Warm Seas Melting Antarctic Ice Sheet Faster Than Expected
April Flowers for redOrbit.com – Your Universe Online
The West Antarctica ice sheet is melting faster than expected. An international group of oceanographers led by the University of Gothenburg has published new observations in the journal Nature Geoscience that may improve our ability to predict future changes in ice sheet mass.
The water levels of the oceans would be affected globally by a reduction of the ice sheets in Antarctica and Greenland, making it problematic that current information concerning the ocean circulation near large glaciers in West Antarctica is insufficient. Researchers are unable to predict how water levels will change in the future with any large degree of certainty.
“There is a clear reduction in the ice mass in West Antarctica, especially around the glaciers leading into the Amundsen Sea,” says researcher Lars Arneborg from the Department of Earth Sciences at the University of Gothenburg.
Arneborg and his team have been studying ocean circulation in the Amundsen Sea. According to the team, West Antarctica is particularly sensitive because the majority of the ice rests on areas that are below sea level where warm water penetrates beneath the ice. This causes increased melting from underneath.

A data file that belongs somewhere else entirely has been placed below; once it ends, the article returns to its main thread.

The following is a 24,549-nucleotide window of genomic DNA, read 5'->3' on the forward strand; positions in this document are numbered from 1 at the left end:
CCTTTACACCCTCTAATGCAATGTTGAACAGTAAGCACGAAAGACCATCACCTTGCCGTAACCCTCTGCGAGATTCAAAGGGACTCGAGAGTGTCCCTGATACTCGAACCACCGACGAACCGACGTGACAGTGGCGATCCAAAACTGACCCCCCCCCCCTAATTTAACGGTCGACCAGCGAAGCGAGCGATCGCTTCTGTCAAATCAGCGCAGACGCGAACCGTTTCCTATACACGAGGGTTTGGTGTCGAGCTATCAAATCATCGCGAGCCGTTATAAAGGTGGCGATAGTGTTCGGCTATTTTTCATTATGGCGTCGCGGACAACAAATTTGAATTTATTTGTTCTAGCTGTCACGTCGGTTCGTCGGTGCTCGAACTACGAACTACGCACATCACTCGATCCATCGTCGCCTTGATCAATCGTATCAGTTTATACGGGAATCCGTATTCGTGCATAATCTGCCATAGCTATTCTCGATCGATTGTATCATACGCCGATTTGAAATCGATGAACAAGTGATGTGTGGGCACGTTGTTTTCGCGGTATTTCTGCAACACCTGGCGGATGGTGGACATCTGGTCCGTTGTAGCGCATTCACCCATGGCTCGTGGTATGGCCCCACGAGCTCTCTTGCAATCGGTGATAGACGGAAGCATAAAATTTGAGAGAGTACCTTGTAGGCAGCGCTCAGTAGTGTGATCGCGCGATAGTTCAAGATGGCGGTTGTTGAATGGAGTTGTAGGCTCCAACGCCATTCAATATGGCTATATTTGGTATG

“It is therefore probably a change in the ocean circulation in the Amundsen Sea that has caused this increased melting,” continues Arneborg.
Previously, scientists have been referred to studies that use high-resolution computer models.
“But there have been very few oceanographic measurements from the Amundsen Sea to confirm or contradict the results from the computer models. Nor has there been any winter data. Sea ice and icebergs have made it impossible to get there in the winter, and it isn’t easy to have instruments in place all year round,” he explains.
The researchers have managed to position instruments in the Amundsen Sea since 2010, enabling them to measure the inward flow of warm sea water towards the glaciers. In contrast to the model results which suggest a strong seasonal cycle, the new observations show that the warm sea water flows towards the glaciers in a more or less constant current all year round.
“This shows just how important observations are for investigating whether the models we use describe something that resembles reality. Warm ocean currents have caused much more melting than any model has predicted, both in West Antarctica and around Greenland.”
The team says they will need more observations over longer periods in order to improve the models and achieve a better understanding.
“Only then will we be able to say something about how the ice masses of the Antarctic and Greenland will change in the future,” concludes Arneborg.